Discover more from Scale it Up with Ishan
Why and How NOT to Micromanage
As managers and leaders, we often feel the need to stay involved with our team’s work. There’s nothing wrong with that! But when this need turns into a habit to ‘micromanage’, then it can damage your team’s morale, motivation and sometimes also lead to higher attrition.
Micromanagement is where leaders or managers feel the need to excessively control their employee's work and decision-making. So if you like to extend unwanted ‘help’, more than necessary or healthy for a usual working relationship, then you are a micromanager. Yes, not just a control freak or a person who likes to keep a close tab on their teams, but a micromanager.
Studies show that unnecessary or unwanted help can have strong negative reactions from people and can also erode interpersonal relationships. Even the U.S. Army general George S. Patton, a leader in one of the most traditional command-and-control groups in the world, understood the danger of micromanaging. He famously said, “Never tell people how to do things. Tell them what to do, and they will surprise you with their ingenuity.”
How can you still be involved with your team without micromanaging them?
Why do leaders micromanage?
“Micromanaging dents your team’s morale by establishing a tone of mistrust—and it limits your team’s capacity to grow,” says Muriel Maignan Wilkins, coauthor of Own the Room and managing partner of Paravis Partners, an executive coaching and leadership development firm. “For the sake of your team, you need to stop,” she adds.
But this doesn’t mean that you shouldn’t be involved at all. Understand the difference between being an involved manager and being all pervasive. In order to figure out ways of correcting your behaviour, the first step is to know the reason behind your habit of micromanagement. Some of the most common reasons that I have witnessed are:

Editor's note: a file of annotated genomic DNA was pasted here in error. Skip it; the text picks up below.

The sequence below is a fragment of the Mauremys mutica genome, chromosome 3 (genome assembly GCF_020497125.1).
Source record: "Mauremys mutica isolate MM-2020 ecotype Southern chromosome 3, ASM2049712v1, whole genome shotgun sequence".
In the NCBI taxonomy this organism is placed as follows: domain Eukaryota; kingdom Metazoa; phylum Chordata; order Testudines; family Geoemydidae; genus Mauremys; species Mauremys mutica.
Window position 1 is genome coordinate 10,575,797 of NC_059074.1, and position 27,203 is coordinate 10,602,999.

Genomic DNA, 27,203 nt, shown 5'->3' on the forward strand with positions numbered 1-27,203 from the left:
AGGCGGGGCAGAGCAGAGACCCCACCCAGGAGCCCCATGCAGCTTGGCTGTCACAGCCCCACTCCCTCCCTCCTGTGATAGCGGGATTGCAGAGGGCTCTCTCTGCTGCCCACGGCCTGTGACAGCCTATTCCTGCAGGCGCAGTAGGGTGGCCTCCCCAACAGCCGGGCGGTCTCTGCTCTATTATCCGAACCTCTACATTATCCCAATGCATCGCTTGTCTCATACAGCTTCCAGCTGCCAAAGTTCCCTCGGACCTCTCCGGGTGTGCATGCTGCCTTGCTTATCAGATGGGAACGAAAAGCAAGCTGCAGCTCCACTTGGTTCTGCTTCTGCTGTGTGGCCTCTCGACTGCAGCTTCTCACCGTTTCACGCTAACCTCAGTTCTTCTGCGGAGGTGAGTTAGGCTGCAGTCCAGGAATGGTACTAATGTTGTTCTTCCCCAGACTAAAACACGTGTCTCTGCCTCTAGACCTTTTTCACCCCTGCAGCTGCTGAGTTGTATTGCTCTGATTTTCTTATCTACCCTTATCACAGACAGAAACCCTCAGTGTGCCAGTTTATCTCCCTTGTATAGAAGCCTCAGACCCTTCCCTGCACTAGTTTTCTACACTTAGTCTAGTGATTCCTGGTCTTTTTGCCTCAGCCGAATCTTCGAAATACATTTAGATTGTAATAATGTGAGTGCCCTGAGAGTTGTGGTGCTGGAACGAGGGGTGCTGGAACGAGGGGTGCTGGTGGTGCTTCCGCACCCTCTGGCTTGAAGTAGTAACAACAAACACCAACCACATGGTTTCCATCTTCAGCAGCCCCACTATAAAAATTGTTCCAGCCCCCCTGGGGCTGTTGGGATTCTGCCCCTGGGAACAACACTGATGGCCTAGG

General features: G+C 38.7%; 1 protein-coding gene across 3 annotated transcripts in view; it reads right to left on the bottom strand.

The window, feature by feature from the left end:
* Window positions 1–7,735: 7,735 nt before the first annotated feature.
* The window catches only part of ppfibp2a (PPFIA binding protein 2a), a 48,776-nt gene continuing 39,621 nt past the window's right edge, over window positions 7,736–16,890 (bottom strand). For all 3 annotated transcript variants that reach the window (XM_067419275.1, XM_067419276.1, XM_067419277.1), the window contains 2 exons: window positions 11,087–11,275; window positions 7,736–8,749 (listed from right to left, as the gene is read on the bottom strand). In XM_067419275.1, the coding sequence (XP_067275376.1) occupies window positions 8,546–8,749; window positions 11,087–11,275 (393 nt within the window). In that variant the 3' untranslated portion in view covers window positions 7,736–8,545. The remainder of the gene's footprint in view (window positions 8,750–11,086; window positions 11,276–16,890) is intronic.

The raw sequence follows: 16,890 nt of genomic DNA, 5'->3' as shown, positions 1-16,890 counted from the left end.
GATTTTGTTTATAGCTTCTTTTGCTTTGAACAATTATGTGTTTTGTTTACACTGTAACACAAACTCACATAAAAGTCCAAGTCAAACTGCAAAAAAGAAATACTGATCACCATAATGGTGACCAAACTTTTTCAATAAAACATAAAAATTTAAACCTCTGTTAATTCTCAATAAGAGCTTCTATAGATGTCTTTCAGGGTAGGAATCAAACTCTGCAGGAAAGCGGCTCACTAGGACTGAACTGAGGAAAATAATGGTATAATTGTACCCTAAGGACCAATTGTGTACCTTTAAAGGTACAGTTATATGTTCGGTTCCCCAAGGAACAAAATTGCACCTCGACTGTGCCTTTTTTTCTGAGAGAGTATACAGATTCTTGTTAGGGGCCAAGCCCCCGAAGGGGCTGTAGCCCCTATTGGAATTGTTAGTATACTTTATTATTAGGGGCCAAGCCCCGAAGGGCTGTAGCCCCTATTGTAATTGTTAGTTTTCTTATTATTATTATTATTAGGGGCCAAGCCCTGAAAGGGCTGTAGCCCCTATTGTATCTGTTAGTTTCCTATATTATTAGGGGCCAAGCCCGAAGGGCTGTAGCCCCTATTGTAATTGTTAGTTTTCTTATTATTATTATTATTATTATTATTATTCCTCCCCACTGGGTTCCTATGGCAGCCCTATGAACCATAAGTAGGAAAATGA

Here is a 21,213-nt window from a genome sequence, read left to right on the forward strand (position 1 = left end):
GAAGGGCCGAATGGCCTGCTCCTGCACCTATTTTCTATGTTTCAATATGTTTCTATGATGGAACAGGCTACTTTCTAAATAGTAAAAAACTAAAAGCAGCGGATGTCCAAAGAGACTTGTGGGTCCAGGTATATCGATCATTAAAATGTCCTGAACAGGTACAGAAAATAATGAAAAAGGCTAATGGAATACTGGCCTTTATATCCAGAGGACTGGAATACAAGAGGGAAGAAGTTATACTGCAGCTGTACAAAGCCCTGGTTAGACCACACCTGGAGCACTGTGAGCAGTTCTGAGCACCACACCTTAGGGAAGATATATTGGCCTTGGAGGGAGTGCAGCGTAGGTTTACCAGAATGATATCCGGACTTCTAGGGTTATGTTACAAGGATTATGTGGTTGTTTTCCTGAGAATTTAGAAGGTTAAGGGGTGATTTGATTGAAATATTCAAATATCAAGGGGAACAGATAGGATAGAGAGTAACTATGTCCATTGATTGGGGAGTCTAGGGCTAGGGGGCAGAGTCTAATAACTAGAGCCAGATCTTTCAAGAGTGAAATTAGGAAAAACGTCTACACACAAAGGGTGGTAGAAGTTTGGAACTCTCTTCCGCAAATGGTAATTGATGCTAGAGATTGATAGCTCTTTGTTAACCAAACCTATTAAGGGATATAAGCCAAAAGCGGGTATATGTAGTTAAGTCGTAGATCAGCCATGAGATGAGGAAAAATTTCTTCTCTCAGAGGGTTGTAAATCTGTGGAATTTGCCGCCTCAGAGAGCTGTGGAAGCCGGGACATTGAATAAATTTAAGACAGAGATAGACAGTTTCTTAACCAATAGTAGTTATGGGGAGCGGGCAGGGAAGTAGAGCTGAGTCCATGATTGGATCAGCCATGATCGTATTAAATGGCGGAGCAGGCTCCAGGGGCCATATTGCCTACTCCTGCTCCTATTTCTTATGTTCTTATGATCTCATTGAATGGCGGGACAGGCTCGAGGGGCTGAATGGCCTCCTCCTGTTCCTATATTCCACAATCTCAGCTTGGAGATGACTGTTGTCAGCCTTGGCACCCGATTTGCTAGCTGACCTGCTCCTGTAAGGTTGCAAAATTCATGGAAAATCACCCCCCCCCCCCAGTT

Managers think this is the way to be more connected with the team.
New or first time managers still find it easier to do their old job. Hence, they end up intervening more than necessary when they see their team performing that role.
Managers feel anxiety or trust issue about their team’s readiness to do a task.
Managers feel the need to establish themself as powerful and get motivated by power
Senior leaders often fail to act as peers to other senior leaders who may be reporting to them
How not to micromanage?
It’s true that sometimes micromanagement works and delivers better output, but for high performers, it disempowers them and can lead to demotivation and possible attrition.
A better approach would be to move your actions towards effective management. Some of the ways to do that can be:
Communicate goals instead of dictating the process of completing the task. Never dictate how to do something when it won’t impact the outcomes and results. Instead, explain to your team what success looks like by communicating clear goals.
Guide more and do less. This means that you should provide feedback instead of doing everything yourself. If you feel something could be improved then don’t end up doing their work. Rather, guide them to try another round after your feedback.
Assess risks instead of constantly intervening. Constant intervention doesn’t help when a team member has already demonstrated that they can complete a task. So instead of checking in on them repeatedly, forecast what can go wrong and how work can unfold. Remove hurdles and blockers for your teammates.
Timely feedback instead of over involvement. If your team is working on a bigger project then make time to see slices of their work so you know what’s happening and can suggest a corrective course of action whenever needed. Don’t ask your team to add you to every email and meeting. Just be on top of things!
Let people fail instead of avoiding experiments. You should allow people to experiment and even fail sometimes instead of asking them to follow your way of working.
Don’t micromanage, deliver results
The expectation from a manager is to deliver results and not to micromanage. You can deliver better results by bringing in the best talent and setting them up for success by constantly enabling them and giving them space to execute.
What are your views on micromanagement? Do you think it’s a necessary evil? Do share your thoughts!
Thanks for reading Scale it Up with Ishan! Subscribe to get notified when the next newsletter is published